Behavior Management In the Classroom or Academic Instruction: What Comes First?

classroom management

A popular viewpoint among educators is that discipline must come before instruction. Because student disruptions create a ripple effect across a classroom, teachers often feel forced to immediately deal with every misbehavior, resulting in a significant loss of instructional time. Teachers report losing as much as 144 minutes of instructional time on average to classroom behavior management and behavioral disruptions every week, which is roughly three weeks of a school year.

Of course, simply correcting behaviors to keep students on-task does not mean students will be successful in mastering new learning. Teachers must plan for the reciprocal nature between effective instruction and classroom management. When too much of a teacher’s attention is focused on correcting students’ misbehavior, then instructional time suffers.

Some researchers have found that teachers using the lowest (< 33rd percentile) amounts of active supervision, engagement, and feedback have students that are 27% more likely to be off-task and 67% more likely to be disruptive (Gage, Scott,, 2018).

Classroom Behavior Technique: Identify Opportunities for Academic Success and Engagement.

Students who are primarily disruptive during academic activities are a cue for teachers that there is possibly an aspect of the learning activity that is too challenging or frustrating for the student. Most teachers understand that to tailor instruction to students’ needs, they must provide students with learning activities that are neither too difficult nor too easy.  Adapting the instructional strategies used in the lesson can significantly increase student’s success and rate of learning.

Instructional Design Can Become an Effective Classroom Behavior Management Strategy.

High-quality academic instruction has consistently proven to be an effective classroom for technique minimizing disruptions by reducing problem behavior and promoting student engagement. One of the most effective ways to do this is by “chunking” lesson instruction. 

Chunking instruction (or instructional scaffolding) helps keep students engaged and on-task by providing ample opportunities for distributed summarizing and practice and organizing lessons into manageable pieces of information or Learning Activities. These smaller chunks are more meaningful to students, as individuals can only hold so much information in their working memory, and too much information without time to process can interfere with learning.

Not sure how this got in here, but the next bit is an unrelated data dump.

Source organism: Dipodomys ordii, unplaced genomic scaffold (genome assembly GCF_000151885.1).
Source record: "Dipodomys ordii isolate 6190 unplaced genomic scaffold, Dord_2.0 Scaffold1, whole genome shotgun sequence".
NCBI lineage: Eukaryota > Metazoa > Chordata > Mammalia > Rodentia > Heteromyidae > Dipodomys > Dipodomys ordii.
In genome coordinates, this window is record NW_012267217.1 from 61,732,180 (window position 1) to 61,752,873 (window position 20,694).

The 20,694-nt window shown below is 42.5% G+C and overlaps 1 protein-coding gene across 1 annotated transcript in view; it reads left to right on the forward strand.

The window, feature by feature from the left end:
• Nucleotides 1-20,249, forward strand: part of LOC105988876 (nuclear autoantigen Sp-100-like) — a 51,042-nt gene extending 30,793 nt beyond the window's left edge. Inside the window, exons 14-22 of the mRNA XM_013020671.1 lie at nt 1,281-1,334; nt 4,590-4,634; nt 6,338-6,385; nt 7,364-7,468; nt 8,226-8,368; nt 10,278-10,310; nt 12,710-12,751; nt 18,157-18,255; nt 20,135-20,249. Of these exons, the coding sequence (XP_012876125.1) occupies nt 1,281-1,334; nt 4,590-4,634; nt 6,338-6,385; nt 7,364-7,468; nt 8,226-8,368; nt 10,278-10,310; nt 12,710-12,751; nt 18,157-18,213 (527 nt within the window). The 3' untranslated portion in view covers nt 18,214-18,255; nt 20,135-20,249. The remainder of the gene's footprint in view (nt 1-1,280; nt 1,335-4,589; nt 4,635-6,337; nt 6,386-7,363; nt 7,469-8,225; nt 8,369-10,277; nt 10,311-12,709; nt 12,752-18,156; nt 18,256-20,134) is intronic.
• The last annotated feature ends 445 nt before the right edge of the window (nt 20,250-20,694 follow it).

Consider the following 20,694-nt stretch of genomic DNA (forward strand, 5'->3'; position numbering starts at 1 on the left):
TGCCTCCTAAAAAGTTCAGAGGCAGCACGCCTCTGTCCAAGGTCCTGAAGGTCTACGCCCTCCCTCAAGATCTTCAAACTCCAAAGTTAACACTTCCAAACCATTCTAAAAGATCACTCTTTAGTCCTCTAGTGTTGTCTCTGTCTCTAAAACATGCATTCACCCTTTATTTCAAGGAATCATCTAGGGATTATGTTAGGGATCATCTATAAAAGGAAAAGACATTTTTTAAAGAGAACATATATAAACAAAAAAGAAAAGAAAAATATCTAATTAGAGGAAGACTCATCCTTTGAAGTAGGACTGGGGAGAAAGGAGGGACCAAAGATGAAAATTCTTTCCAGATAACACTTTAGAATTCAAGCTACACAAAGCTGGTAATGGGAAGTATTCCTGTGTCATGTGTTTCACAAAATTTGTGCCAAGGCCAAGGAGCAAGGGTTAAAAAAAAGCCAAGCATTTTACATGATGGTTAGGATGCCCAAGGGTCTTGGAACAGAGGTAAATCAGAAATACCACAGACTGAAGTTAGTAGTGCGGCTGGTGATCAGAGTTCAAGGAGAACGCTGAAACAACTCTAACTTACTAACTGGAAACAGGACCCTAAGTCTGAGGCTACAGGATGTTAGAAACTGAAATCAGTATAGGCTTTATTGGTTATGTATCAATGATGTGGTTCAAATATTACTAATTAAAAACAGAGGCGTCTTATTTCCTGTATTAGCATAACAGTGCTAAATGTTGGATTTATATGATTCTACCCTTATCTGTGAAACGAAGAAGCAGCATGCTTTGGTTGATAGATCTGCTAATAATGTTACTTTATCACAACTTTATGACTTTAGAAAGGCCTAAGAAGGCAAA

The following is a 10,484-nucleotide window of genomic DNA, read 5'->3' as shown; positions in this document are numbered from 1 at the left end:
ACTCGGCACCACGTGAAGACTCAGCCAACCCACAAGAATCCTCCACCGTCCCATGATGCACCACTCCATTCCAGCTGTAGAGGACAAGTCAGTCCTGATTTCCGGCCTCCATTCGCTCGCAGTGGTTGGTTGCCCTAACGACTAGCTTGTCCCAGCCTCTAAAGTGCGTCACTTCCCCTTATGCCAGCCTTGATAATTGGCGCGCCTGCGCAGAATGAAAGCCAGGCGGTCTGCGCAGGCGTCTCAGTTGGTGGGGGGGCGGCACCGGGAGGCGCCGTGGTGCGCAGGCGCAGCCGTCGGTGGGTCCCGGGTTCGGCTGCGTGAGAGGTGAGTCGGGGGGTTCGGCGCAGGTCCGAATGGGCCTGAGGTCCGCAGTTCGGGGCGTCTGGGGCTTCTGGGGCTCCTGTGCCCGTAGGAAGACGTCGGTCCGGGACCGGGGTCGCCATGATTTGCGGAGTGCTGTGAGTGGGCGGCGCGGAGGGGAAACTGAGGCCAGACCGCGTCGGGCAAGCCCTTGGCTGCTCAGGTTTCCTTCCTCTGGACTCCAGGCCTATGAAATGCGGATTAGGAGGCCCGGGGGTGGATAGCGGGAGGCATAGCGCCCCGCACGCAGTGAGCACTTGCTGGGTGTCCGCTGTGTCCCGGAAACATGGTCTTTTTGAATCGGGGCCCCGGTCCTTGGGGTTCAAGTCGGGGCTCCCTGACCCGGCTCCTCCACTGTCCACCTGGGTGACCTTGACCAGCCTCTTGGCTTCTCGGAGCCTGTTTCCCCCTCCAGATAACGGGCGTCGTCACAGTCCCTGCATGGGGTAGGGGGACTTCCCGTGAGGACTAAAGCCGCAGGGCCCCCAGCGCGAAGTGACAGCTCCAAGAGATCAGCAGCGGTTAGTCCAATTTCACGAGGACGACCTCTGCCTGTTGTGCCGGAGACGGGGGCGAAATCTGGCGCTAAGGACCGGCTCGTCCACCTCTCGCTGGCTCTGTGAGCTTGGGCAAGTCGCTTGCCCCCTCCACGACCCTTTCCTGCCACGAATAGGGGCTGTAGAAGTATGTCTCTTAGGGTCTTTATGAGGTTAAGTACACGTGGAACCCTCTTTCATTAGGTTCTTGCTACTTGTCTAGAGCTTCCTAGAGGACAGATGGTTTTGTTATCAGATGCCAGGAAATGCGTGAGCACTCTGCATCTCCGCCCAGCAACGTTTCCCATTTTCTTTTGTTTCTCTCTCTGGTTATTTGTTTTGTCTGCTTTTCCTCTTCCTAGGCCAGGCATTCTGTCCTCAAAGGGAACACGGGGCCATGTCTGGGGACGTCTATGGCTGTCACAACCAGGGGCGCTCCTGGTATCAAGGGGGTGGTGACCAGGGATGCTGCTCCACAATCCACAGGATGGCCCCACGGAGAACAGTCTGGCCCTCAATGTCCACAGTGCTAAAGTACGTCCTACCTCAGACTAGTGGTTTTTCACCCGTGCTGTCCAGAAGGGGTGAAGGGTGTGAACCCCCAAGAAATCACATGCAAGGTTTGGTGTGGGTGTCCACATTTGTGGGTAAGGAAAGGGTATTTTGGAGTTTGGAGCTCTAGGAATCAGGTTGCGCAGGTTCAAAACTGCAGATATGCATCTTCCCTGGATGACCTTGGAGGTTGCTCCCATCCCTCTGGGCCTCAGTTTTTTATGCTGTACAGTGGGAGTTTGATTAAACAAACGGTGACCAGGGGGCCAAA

Creating a series of Learning Activities can also help reduce behavioral issues from students who are acting out in response to feeling overwhelmed, bored, or frustrated

“Chunking” with Distributed Summarizing

In addition “chunking ” should also occur within each Learning Activity, using Distributed Summarizing to create opportunities for students to frequently stop and process new learning. When students summarize, their confusions, misconceptions, or misunderstandings surface, and these can be addressed accordingly. This will help keep students engaged and motivated throughout the lesson, as well as move them beyond recall by asking that they represent knowledge and skills in their own words. 

Watch our Distributed Summarizing video for more information on why this top Research-Based Learning Strategy is a “must do” for every student and in every lesson. 

And to learn even more about how instructional design can become effective classroom management strategies, contact us, or visit our Lesson Planning resources.


Gage, Scott, Horn, and MacSuga-Gage (2018). The Relationship Between Teachers’ Implementation of Classroom Management Practices and Student Behavior in Elementary School. Volume: 43 issue: 2, page(s): 302-315. Issue published: February 1, 2018

Lindsey Hampton

During her 20+ years in education, Lindsey has been an elementary and secondary classroom teacher, an instructional coach, and a specialist in teacher induction. She has collaborated with teachers and administrators nationwide to develop learning partnerships that focus on evaluating and implementing High Yield Instructional Strategies. Her instructional coach and specialist background have led her to the philosophy that improvement must be viewed as a continuum, a means to refine and adapt the improvement of instructional practices continually. She has presented this theme and many others on teaching and learning at numerous conferences in FL, KY, TN, NC, and PA. Her contributions to Learning-Focused include developing new resources and workshops, providing leadership and instructional training and coaching.


  1. Zoila.Lopez on June 16, 2021 at 11:51 am

    Very good, it is important to consider the amount of information the students can retain at a time and how focused they will be if we continue the lesson and don’t give opportunities to check for understanding. Chuncking is essential in any given lesson. The paractice of distributed sumarizing using pair share, should be done every single day so students benefit from each other.

  2. The Teacher Treasury on November 15, 2022 at 5:01 pm

    I agree! It is really important to consider the learners in creating a classroom management system because this will really be a huge factor if they will be able to follow instructions and coordinate with their classmates.

Leave a Comment